- The sooner you pull the plug on pacies, the better. After six months of age, they become habitual. It’s beneficial for babies to learn other ways to self soothe. I personally feel like one year of age is a good time. Habits are a bit easier to break at this age. The longer a habit is formed, it becomes more hard-wired and difficult to re-wire, but it’s doable!
- Once you take the pacies, stay strong and don’t give them back. I don’t typically do things cold turkey, but with pacies I recommend it. There will be at least three days of wrath, especially the older your little is, but this too shall pass!
- If you choose pacies, have a weaning plan in mind from the get go. I recommend replacing the paci with something special such as a blanket.
Pacifiers and Speech-Language Development:
I haven’t been too concerned about the speech-language implications and my son using a pacifier however there are some things to consider. A pacifier suck is an immature sucking pattern that is similar to the one babies use to expel liquid from nipples. Immature sucking patterns typically dissipate on their own as baby begins eating solids and develops a more mature swallow pattern. Prolonged paci use and thumb-sucking too (toddler years and beyond), keeps the immature swallow pattern at a surface level and doesn’t support oral muscle strengthening and coordination. An immature swallow pattern (the tongue moving up and forward) could result in tongue thrusting, which may impact speech sound and dental development. On a personal note, I’ve noticed that my son is doing a lot more self talk and playing with his voice and speech sounds since we took his pacies away. I’m very happy about this! A paci can limit talking opportunities and distort speech sounds. It’s hard to coo, babble, smile and socialize with a paci in, so I definitely recommend restricting their use for fussy, grumpy and sleepy times.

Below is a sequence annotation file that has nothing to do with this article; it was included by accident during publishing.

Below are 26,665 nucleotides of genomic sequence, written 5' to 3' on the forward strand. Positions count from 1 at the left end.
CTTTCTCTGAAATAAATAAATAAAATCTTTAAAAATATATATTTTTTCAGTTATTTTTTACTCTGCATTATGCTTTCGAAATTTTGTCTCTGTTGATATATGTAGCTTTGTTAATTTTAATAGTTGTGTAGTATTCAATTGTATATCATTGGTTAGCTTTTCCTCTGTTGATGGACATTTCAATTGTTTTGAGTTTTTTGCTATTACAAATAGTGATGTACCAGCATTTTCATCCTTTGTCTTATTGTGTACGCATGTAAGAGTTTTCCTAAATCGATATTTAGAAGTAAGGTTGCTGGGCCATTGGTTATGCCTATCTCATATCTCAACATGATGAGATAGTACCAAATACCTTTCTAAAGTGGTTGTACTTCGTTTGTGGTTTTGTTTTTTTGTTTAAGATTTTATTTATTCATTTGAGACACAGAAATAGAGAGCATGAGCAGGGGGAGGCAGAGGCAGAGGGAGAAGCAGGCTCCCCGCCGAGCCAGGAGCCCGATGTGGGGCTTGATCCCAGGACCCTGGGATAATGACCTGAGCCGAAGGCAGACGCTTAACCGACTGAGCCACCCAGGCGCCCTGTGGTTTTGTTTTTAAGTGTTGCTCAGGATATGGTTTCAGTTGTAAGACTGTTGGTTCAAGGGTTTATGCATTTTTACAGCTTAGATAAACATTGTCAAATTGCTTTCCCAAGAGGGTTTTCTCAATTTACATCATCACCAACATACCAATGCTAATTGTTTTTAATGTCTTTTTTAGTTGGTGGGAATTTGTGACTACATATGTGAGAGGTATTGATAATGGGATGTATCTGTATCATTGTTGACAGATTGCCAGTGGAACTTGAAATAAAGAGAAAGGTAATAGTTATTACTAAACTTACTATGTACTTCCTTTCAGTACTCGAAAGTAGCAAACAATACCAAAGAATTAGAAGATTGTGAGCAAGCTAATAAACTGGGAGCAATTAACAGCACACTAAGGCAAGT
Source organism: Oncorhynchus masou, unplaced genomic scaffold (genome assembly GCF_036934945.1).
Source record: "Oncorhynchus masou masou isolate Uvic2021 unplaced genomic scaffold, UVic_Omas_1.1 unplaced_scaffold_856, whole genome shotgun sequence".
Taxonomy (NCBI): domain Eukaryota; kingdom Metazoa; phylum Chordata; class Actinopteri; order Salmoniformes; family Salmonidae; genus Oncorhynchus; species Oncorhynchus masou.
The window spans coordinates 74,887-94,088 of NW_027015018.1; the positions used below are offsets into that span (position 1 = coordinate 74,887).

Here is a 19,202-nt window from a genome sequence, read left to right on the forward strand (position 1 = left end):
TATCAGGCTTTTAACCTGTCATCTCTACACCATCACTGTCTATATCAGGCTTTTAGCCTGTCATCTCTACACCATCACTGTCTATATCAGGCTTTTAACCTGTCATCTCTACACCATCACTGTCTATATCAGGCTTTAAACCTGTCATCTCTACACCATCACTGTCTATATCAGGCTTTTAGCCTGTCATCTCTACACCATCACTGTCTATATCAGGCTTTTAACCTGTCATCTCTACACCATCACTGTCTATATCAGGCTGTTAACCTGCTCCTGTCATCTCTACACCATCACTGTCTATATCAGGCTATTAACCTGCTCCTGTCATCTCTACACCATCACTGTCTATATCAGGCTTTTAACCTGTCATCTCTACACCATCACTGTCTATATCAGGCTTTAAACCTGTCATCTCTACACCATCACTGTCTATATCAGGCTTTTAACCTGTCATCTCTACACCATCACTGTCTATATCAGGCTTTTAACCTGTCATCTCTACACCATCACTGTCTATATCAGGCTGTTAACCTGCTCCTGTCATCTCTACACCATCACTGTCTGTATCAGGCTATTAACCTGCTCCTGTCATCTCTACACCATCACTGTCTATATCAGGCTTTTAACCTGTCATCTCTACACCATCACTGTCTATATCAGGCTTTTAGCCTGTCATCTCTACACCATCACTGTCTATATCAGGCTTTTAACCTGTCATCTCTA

All babies are different and to each is own, your baby will let you know if a paci is right for them. Pacifiers brought a large amount of pleasure and comfort to my little and I don’t regret them at all. If you decide to go the paci route, don’t feel guilty but do have a goal in mind for weaning! Everything in moderation!
I would love to read your thoughts and ideas on paci weaning, please share!